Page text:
One striking thing about my just-completed trip to Belgium was that I never once needed to take a taxi. I arrived at Brussels International Airport at 8 am this past Thursday, and all I had to do to get to Leuven (about 20 miles away) was go down a couple of levels in the airport and take a train. They're available every 20 minutes or so and only take 15 minutes to get to Leuven. From there, with Google's help, I was able to walk to my hotel.
A few days later I traveled 70 miles, from Leuven to Bruges, and once again the train was all I needed. Then to return to the Brussels Airport, arriving 2 hours early for a 9:45 am flight on Sunday, train travel made it far easier than the equivalent in most other travel destinations that I've known.
True, the U.S. is a lot bigger than Belgium, and New York is not especially small. But imagine if there were high-quality, fast, and direct rail links that made it easy to get from, say, Penn Station to one or more of the 3 major NYC-area airports.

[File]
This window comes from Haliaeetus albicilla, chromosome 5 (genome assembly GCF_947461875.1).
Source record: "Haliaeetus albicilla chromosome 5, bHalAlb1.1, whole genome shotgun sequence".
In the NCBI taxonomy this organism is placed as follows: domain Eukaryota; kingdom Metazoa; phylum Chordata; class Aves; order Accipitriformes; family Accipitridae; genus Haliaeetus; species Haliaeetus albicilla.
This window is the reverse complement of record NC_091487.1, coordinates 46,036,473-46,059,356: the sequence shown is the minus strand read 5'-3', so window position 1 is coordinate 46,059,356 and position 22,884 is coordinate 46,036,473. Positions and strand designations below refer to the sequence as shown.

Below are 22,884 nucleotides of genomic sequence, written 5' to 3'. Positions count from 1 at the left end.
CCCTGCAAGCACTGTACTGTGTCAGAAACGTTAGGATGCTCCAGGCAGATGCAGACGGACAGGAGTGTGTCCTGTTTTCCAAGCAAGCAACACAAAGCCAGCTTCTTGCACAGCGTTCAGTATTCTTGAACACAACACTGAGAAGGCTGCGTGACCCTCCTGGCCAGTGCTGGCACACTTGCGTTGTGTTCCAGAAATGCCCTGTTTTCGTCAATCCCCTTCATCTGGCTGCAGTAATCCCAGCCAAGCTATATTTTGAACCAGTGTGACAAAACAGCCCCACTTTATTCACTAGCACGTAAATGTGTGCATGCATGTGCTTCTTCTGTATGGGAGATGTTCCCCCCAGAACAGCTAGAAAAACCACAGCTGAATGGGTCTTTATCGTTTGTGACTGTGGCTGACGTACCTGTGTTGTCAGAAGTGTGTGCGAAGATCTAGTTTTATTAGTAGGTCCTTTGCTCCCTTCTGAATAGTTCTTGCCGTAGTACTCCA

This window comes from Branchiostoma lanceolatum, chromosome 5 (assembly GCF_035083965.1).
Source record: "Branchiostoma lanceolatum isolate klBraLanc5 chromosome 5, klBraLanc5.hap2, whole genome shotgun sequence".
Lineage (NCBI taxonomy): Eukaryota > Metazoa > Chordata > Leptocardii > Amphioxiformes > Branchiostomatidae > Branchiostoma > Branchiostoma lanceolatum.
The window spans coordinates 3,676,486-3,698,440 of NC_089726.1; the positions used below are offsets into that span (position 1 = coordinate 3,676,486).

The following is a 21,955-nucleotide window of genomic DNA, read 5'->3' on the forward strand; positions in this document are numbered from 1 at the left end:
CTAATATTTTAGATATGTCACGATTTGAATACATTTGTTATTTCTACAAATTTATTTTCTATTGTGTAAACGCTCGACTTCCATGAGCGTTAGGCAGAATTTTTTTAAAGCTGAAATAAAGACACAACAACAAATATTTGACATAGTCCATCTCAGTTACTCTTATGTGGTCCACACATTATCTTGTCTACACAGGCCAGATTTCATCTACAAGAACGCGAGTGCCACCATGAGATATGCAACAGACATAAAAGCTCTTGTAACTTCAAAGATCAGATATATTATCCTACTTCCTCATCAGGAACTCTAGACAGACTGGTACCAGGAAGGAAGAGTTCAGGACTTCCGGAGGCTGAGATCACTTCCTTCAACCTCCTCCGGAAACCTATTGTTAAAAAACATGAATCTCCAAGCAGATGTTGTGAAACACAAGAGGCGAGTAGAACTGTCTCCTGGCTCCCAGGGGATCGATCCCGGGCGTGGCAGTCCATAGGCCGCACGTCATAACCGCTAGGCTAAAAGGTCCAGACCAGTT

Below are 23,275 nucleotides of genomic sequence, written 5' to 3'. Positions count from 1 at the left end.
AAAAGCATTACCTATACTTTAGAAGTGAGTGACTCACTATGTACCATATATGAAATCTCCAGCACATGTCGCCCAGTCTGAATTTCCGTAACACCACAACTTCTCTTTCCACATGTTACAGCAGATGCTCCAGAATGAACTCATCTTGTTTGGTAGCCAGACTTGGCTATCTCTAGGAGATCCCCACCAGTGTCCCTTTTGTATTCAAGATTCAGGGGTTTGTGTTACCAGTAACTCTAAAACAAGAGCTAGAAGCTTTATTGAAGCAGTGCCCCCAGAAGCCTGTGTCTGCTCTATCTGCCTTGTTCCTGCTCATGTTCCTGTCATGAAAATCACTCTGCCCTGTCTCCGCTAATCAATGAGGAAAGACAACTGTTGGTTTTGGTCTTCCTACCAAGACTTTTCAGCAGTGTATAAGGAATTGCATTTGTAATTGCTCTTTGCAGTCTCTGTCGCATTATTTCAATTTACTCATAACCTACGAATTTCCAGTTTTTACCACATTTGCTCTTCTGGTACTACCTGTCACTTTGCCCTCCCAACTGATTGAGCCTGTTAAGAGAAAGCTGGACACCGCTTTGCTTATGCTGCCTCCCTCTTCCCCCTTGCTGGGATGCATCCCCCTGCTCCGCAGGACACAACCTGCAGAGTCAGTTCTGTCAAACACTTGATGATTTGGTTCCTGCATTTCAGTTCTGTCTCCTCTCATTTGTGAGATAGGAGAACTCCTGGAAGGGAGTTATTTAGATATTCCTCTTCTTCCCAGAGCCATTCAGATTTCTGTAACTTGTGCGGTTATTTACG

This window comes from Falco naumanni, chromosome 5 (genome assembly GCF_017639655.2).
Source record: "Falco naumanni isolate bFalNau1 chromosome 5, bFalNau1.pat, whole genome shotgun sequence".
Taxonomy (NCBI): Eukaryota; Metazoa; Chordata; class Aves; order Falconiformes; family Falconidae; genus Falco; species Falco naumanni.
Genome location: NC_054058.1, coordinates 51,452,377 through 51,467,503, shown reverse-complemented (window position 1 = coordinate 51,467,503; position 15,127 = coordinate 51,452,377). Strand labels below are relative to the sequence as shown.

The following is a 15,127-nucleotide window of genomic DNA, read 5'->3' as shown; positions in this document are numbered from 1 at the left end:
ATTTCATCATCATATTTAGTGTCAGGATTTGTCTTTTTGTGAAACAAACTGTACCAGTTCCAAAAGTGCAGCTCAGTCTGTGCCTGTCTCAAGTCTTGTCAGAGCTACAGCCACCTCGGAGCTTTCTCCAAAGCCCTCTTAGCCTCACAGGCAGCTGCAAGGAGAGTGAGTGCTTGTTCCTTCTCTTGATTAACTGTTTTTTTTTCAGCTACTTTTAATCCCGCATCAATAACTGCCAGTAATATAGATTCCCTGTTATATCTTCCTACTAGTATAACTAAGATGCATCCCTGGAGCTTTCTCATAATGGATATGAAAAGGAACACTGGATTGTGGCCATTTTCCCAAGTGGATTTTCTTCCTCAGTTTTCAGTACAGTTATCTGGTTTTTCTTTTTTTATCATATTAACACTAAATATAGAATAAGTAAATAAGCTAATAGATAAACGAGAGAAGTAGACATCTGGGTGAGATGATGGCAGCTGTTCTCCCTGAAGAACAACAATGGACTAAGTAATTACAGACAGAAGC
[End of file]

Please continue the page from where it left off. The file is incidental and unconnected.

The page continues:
Both Leuven and Bruges are very pleasant cities with the classic medieval / Renaissance era churches, town halls, etcetera. The best art museums are in Brussels, where I didn't get a chance to go, but Bruges has one in particular (the Groeningemuseum) that I rather liked - highlights of local artists from the 1400s through almost the present. The Flemish portion of Belgium (where I was throughout) also has good beer, as well as tasty white asparagus prepared in the Flemish style with vinegar (and plenty of fish and beef), plus the inevitable (not that there's anything wrong with that) chocolate shops at all touristed locations. I didn't get to try the surprisingly prevalent Asian food in Leuven.
Easy to get by speaking English there, though if you speak in French (which would require greater fluency than the bare rudiments I still have) you might run into feelings associated with the country's big cultural divide, which lies between Flemish and French speakers. Though leave it to the U.S. (with its red and blue states) to have (worse?) regional tensions despite a common language.
In Bruges, the central touristic high points are built more or less at the scale of parallel sites in London, except that the rest of the town is, well, a bit smaller. Tough break for Bruges when the Zwin Channel, which gave it sea access and made it a trade center, silted up in the early 1500s. Perhaps there is a global warming scenario in which the Zwin is restored without burying all of Belgium and Holland underwater?